History Center Looks at Slavery in W.Pa.,History Center Takes a Long Look at Slavery in W.Pa
Karlovits, Bob Karlovits;Bob, Tribune-Review/Pittsburgh Tribune-Review
When Samuel W. Black looks at the road from slavery to freedom that went through Pittsburgh, he sees a route filled with many paths.
While, he says, an active abolitionist movement here provided stops on the Underground Railroad, he points out that some of the richest and best-known figures in the city's past participated in a form of slavery politely called "indentured servitude" that created human property as late as 1857.
The incongruity of such behavior is at the heart of "From Slavery to Freedom," a long-term exhibit opening Friday at the Senator John Heinz History Center in the Strip District.
"We want to use new research to put Pittsburgh in the center of a global experience," says Black, director of African-American programs at the center. He has spent four years curating this exhibit, which also is using the work of historians from the University of Pittsburgh, Carnegie Mellon University and other institutions.
The 3,200-square-foot exhibit will depict the route from Africa to slavery and the impact on American culture.
Andy Masich, CEO and president of the history center, says the exhibit is more about the journey to freedom rather than simply slavery itself.
"Sometimes, slavery seems frozen in time, and we deal with it as if the slaves were freed and became Americans the next day," Masich says. "But it was followed by a great deal of time: the Jim Crow era, the era of the great migration to the north, the Civil Rights era, and it is important not to forget any of those."
He says the story is such an important part of the nation's history, "From Slavery to Freedom" has been put together as a part of the museum's core displays. It will be as much a part of the museum experience as "Pittsburgh: A Tradition of Innovation," the center's central display since 2008. Masich says it probably will be on display for 10 years, and, of course, could be changed as more historical research emerges.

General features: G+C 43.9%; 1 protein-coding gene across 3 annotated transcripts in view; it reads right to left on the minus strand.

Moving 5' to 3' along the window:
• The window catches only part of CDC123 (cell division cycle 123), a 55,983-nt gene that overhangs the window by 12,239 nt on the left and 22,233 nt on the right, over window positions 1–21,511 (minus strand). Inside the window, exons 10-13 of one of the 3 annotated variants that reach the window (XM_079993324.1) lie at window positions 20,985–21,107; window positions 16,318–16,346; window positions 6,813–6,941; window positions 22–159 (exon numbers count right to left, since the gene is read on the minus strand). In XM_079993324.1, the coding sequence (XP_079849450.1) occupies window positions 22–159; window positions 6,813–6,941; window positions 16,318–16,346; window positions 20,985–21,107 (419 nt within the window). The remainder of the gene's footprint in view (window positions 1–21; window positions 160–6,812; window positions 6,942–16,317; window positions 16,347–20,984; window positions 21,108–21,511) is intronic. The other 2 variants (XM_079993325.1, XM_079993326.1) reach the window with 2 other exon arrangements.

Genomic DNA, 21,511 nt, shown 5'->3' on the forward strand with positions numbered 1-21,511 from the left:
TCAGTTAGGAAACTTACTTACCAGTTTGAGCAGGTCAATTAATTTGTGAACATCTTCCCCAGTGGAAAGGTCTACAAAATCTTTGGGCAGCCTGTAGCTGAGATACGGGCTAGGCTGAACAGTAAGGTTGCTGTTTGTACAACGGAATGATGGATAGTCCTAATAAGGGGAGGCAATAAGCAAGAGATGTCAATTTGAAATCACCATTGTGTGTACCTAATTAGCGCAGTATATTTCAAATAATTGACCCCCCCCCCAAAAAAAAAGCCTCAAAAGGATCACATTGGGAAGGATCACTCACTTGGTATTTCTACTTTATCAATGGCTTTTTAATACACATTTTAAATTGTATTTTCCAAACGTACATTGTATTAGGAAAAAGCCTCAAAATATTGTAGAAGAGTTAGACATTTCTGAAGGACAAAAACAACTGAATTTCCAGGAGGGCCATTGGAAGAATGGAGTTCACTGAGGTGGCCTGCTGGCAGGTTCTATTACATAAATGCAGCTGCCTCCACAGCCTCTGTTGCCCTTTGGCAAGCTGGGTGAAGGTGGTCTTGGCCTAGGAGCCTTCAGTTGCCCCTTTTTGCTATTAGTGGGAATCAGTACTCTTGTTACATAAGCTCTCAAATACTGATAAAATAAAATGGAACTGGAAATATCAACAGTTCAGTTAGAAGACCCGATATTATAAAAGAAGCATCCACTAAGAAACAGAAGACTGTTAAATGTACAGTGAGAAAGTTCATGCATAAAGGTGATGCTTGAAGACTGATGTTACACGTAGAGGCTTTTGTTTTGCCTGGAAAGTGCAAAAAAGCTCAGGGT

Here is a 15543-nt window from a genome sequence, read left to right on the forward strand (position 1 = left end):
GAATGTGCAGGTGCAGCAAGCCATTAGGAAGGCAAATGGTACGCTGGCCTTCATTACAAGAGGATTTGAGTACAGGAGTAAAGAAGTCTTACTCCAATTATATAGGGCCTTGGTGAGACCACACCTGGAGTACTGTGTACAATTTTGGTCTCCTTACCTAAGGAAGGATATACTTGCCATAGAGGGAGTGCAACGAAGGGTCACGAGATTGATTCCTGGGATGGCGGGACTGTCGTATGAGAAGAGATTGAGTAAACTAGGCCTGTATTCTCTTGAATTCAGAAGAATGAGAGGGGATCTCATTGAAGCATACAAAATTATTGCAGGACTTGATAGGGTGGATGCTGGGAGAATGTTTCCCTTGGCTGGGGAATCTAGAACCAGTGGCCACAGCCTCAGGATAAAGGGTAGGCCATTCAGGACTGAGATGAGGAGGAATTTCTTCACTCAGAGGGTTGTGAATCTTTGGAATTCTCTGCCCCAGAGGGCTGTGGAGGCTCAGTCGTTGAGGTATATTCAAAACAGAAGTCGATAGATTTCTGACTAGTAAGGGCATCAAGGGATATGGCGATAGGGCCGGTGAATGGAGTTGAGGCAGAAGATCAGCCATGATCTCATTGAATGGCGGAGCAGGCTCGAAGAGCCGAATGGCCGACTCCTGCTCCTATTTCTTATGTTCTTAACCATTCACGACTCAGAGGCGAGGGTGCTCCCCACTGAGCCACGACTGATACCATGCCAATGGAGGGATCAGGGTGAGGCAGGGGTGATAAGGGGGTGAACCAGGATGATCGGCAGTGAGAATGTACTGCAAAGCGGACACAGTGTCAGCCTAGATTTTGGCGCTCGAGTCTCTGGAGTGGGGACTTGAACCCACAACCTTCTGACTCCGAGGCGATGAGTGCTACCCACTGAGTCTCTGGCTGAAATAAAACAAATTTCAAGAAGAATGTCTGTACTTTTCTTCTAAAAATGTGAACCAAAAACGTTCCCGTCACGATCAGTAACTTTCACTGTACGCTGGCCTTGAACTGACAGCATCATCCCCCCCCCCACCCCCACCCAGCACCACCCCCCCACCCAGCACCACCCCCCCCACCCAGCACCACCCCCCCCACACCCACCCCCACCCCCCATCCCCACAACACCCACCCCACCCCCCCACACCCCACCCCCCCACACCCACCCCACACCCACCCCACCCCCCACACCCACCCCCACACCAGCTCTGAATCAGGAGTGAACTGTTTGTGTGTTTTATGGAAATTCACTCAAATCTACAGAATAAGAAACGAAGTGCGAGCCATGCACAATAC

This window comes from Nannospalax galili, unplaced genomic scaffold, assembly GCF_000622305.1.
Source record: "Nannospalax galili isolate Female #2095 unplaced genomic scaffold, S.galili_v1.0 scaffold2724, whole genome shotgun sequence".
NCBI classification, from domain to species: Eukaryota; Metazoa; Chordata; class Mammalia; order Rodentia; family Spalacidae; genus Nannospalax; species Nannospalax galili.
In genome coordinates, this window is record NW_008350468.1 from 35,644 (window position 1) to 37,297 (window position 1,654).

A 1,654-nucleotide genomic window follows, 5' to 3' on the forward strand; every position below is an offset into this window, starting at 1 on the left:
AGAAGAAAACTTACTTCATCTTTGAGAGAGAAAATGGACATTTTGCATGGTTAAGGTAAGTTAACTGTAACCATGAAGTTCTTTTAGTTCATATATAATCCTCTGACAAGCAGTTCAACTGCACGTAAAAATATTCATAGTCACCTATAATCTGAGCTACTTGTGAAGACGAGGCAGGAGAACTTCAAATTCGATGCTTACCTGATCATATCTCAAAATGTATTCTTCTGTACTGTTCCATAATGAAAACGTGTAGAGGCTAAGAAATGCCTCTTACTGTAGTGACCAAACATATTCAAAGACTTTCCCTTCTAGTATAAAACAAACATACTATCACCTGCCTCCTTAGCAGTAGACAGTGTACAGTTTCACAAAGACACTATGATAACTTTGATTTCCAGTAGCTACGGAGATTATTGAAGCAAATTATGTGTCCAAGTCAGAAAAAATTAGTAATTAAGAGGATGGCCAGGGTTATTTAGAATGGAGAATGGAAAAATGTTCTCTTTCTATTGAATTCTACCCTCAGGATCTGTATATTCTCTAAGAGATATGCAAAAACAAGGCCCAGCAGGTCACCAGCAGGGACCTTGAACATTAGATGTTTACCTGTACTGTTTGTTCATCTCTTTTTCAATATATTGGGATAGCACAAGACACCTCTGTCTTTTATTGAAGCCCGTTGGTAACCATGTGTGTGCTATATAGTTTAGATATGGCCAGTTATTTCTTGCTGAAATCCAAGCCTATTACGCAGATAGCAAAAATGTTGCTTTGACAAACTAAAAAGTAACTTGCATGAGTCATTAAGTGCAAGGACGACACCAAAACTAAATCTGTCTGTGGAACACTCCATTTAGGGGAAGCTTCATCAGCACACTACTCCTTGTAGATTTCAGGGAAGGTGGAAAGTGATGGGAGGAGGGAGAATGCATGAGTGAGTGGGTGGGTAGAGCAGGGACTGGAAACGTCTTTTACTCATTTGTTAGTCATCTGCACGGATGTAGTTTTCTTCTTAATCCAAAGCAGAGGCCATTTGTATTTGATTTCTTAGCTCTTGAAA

"From Slavery to Freedom" was funded in part through a $414,000 grant from the U.S. Department of Education and will feature:
- A replica of the hold of a slave ship, where visitors will see the inhumanely cramped quarters of the trip from Africa to the New World
- Artifacts, some on loan from the Smithsonian Institution, such as shackles, a violin made from a gourd and animal skin, and pottery and coins used to help the abolitionist movement
- A life-size model of abolitionist firebrand Martin R. Delany and a recorded version of an impassioned speech he gave on the North Side
- A look at the success of Cumberland Posey Sr., who established the Diamond Coal & Coke Co., and Mary Peck Bond, who founded a community to care for former slaves
- A review of the great migration of free, black workers who made their way to the work force of northern states in the 20th century. …